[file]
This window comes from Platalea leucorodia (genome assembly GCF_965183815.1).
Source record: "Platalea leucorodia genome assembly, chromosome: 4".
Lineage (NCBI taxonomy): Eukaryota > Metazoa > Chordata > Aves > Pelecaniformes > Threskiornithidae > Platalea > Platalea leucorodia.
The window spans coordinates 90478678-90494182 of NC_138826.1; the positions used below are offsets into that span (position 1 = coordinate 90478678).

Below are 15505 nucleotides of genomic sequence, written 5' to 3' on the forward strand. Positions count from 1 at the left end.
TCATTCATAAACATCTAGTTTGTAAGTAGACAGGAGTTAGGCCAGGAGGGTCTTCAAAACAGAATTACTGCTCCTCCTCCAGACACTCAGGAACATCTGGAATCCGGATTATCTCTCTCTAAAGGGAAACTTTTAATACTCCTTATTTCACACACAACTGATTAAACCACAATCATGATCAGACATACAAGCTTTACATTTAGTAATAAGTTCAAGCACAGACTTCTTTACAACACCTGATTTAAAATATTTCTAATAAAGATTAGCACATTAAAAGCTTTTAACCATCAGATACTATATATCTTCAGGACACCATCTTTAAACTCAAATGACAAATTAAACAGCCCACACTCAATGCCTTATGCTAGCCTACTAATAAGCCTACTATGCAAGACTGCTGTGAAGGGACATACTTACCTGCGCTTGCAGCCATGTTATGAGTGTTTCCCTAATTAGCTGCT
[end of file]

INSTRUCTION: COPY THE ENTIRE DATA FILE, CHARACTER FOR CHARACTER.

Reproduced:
This window comes from Platalea leucorodia (genome assembly GCF_965183815.1).
Source record: "Platalea leucorodia genome assembly, chromosome: 4".
Lineage (NCBI taxonomy): Eukaryota > Metazoa > Chordata > Aves > Pelecaniformes > Threskiornithidae > Platalea > Platalea leucorodia.
The window spans coordinates 90478678-90494182 of NC_138826.1; the positions used below are offsets into that span (position 1 = coordinate 90478678).

Below are 15505 nucleotides of genomic sequence, written 5' to 3' on the forward strand. Positions count from 1 at the left end.
TCATTCATAAACATCTAGTTTGTAAGTAGACAGGAGTTAGGCCAGGAGGGTCTTCAAAACAGAATTACTGCTCCTCCTCCAGACACTCAGGAACATCTGGAATCCGGATTATCTCTCTCTAAAGGGAAACTTTTAATACTCCTTATTTCACACACAACTGATTAAACCACAATCATGATCAGACATACAAGCTTTACATTTAGTAATAAGTTCAAGCACAGACTTCTTTACAACACCTGATTTAAAATATTTCTAATAAAGATTAGCACATTAAAAGCTTTTAACCATCAGATACTATATATCTTCAGGACACCATCTTTAAACTCAAATGACAAATTAAACAGCCCACACTCAATGCCTTATGCTAGCCTACTAATAAGCCTACTATGCAAGACTGCTGTGAAGGGACATACTTACCTGCGCTTGCAGCCATGTTATGAGTGTTTCCCTAATTAGCTGCT